In the US, the issue of net neutrally has become a major and increasingly bitter spat between cable companies who want to destroy it, the FCC whose job it is to protect it but who is headed by an ex-industry spokesman and has been mainly leaning towards supporting cable companies, the government who until a recent surprising pro-neutrality push by President Obama has been keeping very quiet about whole the issue, Republicans who have just had a sudden change of heart and now support it, and consumers whose interests will be deeply damaged if net neutrality is allowed to die.
Fortunately for British internet users, UK ISPs have never attempted to undermine net neutrality (the principle that all net traffic should be treated equally) and introduce a multi-tiered internet where some traffic is prioritized over others.
Back in 2012 BT, BSkyB, KCOM, giffgaff, O2, Plusnet, TalkTalk, Tesco Mobile, and Three signed up to the government-led Broadband Stakeholder Group‘s (BSG) voluntary Open Internet Code. At the time, communications Minister Ed Vaizey described the move,
‘This voluntary agreement is great news for consumers. It marks a significant commitment from leading ISPs to uphold the principles of an open internet and gives certainty to their customers. The internet has been built on openness and low barriers to entry, and this agreement will ensure that continues. By committing to transparency, these ISPs are empowering their customers to make informed decisions about the services they want.’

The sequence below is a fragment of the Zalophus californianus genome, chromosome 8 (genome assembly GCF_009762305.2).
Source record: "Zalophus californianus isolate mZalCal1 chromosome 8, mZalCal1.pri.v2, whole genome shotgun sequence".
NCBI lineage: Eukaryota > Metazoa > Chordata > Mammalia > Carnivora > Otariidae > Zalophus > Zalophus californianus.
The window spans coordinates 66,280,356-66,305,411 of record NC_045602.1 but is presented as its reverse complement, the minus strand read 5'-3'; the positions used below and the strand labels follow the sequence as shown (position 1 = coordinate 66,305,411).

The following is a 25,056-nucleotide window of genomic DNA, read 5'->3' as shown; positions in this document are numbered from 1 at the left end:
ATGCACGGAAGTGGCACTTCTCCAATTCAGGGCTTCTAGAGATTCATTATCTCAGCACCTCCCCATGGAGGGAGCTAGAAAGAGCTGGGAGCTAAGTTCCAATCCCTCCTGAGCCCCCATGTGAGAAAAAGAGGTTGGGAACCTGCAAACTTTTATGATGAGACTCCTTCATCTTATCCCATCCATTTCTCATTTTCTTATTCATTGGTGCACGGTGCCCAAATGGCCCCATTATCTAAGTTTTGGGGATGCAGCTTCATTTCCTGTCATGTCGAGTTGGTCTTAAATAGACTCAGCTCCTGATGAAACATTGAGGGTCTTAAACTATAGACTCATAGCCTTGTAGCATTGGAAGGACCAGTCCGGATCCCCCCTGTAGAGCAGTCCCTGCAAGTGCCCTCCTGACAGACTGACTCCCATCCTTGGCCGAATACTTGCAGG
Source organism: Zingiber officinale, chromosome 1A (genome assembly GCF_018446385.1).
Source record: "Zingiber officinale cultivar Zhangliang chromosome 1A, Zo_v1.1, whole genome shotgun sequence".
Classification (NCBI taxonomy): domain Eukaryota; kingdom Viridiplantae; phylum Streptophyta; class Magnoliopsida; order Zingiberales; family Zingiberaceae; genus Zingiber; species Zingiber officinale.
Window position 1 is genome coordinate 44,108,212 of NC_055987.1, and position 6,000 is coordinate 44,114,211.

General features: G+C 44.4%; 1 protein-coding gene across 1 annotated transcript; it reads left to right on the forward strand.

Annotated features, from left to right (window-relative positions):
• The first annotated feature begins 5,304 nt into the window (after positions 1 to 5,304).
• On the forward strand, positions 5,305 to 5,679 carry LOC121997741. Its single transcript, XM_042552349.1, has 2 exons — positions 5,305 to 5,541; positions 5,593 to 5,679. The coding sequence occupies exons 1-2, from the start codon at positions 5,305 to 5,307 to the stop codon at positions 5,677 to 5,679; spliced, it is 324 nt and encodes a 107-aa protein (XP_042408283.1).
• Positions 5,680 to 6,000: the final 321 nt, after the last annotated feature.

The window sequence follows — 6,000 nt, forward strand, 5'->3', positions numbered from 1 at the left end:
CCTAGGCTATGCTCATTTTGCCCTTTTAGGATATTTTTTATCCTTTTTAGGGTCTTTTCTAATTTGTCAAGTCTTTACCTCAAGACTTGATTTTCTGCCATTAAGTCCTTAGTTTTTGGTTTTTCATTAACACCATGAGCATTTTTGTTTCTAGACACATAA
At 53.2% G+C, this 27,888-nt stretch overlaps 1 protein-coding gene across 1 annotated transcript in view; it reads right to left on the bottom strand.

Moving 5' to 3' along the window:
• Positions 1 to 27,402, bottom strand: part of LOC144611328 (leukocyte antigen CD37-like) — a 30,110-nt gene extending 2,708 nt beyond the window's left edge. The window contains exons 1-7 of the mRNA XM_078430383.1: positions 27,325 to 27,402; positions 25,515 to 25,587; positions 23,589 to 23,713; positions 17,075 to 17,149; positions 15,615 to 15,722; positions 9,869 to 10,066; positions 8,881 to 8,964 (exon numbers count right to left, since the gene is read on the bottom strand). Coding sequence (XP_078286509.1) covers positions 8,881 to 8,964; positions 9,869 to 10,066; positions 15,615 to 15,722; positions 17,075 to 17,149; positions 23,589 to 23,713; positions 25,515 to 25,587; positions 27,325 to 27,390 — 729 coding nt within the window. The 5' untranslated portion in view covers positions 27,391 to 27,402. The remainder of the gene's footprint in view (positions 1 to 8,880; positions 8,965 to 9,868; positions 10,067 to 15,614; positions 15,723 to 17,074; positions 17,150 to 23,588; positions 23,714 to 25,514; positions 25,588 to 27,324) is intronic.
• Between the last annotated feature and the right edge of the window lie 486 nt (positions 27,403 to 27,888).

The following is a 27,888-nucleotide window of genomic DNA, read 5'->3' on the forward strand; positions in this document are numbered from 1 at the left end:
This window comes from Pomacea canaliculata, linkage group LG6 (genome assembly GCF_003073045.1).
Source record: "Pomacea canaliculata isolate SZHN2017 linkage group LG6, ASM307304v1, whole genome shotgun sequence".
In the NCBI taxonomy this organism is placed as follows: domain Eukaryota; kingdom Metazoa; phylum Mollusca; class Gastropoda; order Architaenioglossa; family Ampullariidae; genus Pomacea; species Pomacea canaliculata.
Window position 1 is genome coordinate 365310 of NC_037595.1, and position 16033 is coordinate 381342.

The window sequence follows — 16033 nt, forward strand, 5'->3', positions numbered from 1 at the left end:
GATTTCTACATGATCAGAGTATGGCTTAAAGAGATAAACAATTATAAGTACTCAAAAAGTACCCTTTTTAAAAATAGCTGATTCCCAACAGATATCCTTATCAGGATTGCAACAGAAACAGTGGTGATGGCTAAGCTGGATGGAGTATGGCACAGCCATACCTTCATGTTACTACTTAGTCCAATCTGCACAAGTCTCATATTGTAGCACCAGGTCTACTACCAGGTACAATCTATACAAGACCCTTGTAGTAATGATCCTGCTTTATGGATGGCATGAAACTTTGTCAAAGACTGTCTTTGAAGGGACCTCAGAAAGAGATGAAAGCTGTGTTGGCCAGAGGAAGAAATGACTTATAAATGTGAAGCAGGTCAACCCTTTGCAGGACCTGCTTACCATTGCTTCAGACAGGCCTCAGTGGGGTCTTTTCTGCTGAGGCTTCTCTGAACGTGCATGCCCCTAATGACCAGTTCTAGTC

Although somewhat late to the party, the UK’s last major ISPs (EE, Virgin Media, and Vodaphone) have now also signed up to the agreement. Matthew Evans, CEO of the BSG said,
‘Unlike some countries where net neutrality has become a controversial topic for discussion, the UK benefits from a fiercely competitive market and high levels of transparency – which together offer the best assurance of an Open Internet.’
The BSG Open Internet Code has three requirements:
- ISP’s must ‘ensure that full and open internet access products, with no blocked services, will be the norm within their portfolio of products’
- ISPs must provide transparency where websites are blocked
- ISPs must ‘ot target and degrade the content or applications of specific providers.’
Jo Connell, Chair of the independent watchdog Communications Consumer Panel, welcomed the new signatories,
‘We are delighted that EE, Virgin and Vodafone have now agreed to become signatories. The Code has gained significant interest internationally as a positive example of industry responding to a developing consumer need.’